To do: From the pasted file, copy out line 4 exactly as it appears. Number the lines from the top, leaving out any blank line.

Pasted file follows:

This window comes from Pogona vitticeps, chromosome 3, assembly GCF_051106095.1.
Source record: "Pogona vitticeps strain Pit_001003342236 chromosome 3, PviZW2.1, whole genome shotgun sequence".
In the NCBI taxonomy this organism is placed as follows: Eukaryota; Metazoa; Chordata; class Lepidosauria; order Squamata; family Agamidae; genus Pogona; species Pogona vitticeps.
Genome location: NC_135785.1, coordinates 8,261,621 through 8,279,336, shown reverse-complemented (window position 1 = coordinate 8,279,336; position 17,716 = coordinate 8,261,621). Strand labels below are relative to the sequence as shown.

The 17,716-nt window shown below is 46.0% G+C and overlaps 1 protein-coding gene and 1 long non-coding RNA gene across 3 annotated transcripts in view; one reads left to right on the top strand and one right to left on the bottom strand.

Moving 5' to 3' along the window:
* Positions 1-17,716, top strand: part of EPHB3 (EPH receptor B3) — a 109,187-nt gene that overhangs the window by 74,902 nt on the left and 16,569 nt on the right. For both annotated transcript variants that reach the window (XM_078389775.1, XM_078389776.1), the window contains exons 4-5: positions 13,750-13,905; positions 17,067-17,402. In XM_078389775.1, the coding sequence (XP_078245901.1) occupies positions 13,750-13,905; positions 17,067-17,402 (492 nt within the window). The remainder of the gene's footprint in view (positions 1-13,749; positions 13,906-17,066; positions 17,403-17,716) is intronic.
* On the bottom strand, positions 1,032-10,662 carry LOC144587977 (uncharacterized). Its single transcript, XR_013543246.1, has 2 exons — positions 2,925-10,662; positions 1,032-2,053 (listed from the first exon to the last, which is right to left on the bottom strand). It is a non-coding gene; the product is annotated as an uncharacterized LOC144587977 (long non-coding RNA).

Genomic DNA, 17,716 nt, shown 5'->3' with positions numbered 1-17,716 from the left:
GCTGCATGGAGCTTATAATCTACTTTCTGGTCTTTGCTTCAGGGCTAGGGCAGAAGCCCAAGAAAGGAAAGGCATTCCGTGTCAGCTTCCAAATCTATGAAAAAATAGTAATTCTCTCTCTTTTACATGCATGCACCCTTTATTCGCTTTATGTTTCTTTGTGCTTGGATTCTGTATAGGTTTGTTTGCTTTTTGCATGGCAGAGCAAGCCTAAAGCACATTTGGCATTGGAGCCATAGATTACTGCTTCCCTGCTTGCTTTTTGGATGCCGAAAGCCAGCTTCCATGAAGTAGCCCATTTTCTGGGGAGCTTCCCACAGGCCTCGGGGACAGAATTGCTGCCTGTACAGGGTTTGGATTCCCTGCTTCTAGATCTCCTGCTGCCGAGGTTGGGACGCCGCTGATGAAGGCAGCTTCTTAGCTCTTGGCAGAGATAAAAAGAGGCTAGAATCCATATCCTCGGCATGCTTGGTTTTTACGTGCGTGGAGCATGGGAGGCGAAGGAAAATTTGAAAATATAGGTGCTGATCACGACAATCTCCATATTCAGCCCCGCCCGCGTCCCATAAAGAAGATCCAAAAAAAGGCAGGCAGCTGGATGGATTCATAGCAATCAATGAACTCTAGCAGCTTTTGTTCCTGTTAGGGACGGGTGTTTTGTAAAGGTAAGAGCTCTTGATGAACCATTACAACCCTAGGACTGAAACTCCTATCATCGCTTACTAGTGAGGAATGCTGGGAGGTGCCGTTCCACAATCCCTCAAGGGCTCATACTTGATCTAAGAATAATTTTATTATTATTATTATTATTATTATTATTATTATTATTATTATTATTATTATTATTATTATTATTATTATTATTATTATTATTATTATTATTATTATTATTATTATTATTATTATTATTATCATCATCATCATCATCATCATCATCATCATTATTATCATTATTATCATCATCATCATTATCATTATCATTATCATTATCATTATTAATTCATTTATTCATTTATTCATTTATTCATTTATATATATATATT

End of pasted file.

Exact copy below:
Genome location: NC_135785.1, coordinates 8,261,621 through 8,279,336, shown reverse-complemented (window position 1 = coordinate 8,279,336; position 17,716 = coordinate 8,261,621). Strand labels below are relative to the sequence as shown.